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Preparing for a unknown future

21st Century Skills


Learning to code is great, but can you out run the robots?







Our 20th century thinking is outdated


Our 20th century thinking is outdated. Now more than ever, business leaders need to complement analytical skills with imagination, inclusion, and qualitative judgment.


Business and policy leaders might view the past 20 years as evidence that the world is becoming what many describe as volatile, uncertain, complex, and ambiguous—or VUCA. Evidence for this perception started at the turn of the century with the threat of global terrorism in the post-9/11 world. Then came the global financial crisis, where society teetered on the brink of an economic depression. Now, we face a once-in-a-century pandemic, which has disrupted nearly every aspect of our lives.

These events presented unique leadership challenges. However, more research, including our own, suggests that the problem with managing in a VUCA world stems not from our struggle to keep up with an ever-changing external environment, but from our outdated 20th-century thinking.










Most business leaders who pursued management degrees in the 1980s and ’90s were trained in scientific management theory, a powerful philosophy that was critical to 20th-century economic development. First introduced in the early 1900s by Frederick Taylor as a way to optimize large-scale manufacturing, this foundational theory emphasizes managing inputs and outputs to ensure optimization and efficiency. This approach has benefited society greatly, because it shifted business leaders away from using haphazard guessing to drive their business decisions. It instead encouraged them to adopt evidence-based approaches that led to more effective allocation of resources.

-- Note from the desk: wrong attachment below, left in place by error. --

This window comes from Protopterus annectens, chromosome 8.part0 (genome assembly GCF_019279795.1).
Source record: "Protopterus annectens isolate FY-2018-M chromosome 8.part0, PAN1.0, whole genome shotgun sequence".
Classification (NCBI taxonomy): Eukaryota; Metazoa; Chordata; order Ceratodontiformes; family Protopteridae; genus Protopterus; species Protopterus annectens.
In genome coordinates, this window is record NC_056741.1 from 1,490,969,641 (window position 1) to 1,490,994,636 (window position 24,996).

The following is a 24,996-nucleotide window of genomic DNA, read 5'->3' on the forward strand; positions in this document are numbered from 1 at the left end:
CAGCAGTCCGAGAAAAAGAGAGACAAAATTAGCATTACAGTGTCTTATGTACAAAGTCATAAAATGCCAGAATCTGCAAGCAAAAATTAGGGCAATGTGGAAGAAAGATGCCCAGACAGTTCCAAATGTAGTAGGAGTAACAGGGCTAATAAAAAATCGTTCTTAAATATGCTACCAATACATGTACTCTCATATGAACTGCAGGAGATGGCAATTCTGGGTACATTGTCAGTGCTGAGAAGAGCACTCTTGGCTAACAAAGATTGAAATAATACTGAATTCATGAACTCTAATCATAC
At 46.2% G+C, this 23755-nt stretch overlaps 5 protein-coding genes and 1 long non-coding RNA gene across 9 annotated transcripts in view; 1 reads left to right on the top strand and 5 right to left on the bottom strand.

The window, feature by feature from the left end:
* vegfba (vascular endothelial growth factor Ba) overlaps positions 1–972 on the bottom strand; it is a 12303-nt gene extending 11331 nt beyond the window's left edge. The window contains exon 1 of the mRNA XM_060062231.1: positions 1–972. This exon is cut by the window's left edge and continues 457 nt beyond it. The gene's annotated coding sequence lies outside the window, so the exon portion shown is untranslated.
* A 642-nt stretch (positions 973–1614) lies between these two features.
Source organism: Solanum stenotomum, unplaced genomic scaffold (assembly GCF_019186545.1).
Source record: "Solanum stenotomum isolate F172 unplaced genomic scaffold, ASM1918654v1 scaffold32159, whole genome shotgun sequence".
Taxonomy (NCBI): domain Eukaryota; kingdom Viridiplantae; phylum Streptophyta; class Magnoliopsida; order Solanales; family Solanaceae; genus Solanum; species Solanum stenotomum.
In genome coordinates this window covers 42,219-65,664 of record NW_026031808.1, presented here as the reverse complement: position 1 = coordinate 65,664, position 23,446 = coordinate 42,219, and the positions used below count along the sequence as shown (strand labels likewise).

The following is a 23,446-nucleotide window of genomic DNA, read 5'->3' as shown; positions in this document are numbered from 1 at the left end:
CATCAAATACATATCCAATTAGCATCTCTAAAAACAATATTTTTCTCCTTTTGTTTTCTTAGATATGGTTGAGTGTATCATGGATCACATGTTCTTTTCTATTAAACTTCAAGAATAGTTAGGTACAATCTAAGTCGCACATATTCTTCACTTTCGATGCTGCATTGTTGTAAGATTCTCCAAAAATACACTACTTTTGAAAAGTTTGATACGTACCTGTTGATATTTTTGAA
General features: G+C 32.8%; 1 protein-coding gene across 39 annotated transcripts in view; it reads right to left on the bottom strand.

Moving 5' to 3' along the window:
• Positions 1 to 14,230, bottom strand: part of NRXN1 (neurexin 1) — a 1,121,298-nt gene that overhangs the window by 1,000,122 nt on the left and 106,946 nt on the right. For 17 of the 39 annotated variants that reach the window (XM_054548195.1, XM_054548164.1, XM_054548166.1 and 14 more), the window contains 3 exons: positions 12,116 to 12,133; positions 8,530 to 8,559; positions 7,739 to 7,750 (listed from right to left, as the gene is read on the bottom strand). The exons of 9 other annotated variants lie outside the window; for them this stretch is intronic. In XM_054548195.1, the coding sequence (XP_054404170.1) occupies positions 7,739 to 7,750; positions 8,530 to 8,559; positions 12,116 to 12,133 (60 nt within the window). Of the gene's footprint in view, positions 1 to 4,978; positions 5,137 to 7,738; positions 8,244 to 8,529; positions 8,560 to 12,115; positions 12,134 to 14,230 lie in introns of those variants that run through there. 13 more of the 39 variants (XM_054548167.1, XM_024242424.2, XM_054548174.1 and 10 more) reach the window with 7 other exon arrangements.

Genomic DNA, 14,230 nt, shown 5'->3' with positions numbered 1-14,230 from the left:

However, many critics believe Taylor’s reliance on efficiency is unsuitable for today’s fast-moving business environment. Take, for instance, the flawed rollout of the COVID-19 vaccine. While the world’s reliance on scientific management contributed to the rapid development and deployment of the vaccines in many advanced economies, it also led to the vaccines’ erratic and inequitable global distribution.

Many business leaders have blamed VUCA for the distribution problems. But the truth is that scientific management is too narrow a tool to address problems that require ethical leadership and pragmatic imagination.

It’s time for us to revise our thinking. Scientific management is necessary, but cannot on its own support effective management and leadership in the 21st-century business environment. We must now turn to other disciplines—history, literature, philosophy, and the arts—to inform our decisions. In these disciplines, thinking is dominated not by the desire to maximize efficiency and outputs, but by the need to fully understand how the world works.

There is a reason why Leo Tolstoy’s War and Peace cannot be reduced to a tweet, just as there are reasons why great works of art can generate in us such a wide range of experiences, emotions, and ideas. If leaders are to address VUCA challenges that arise over the next century, they must adopt alternative theories. Today more than ever, the world needs its leaders to leverage far more nuanced skills. Three, in particular, are critically important: imagination, inclusion, and qualitative judgment.

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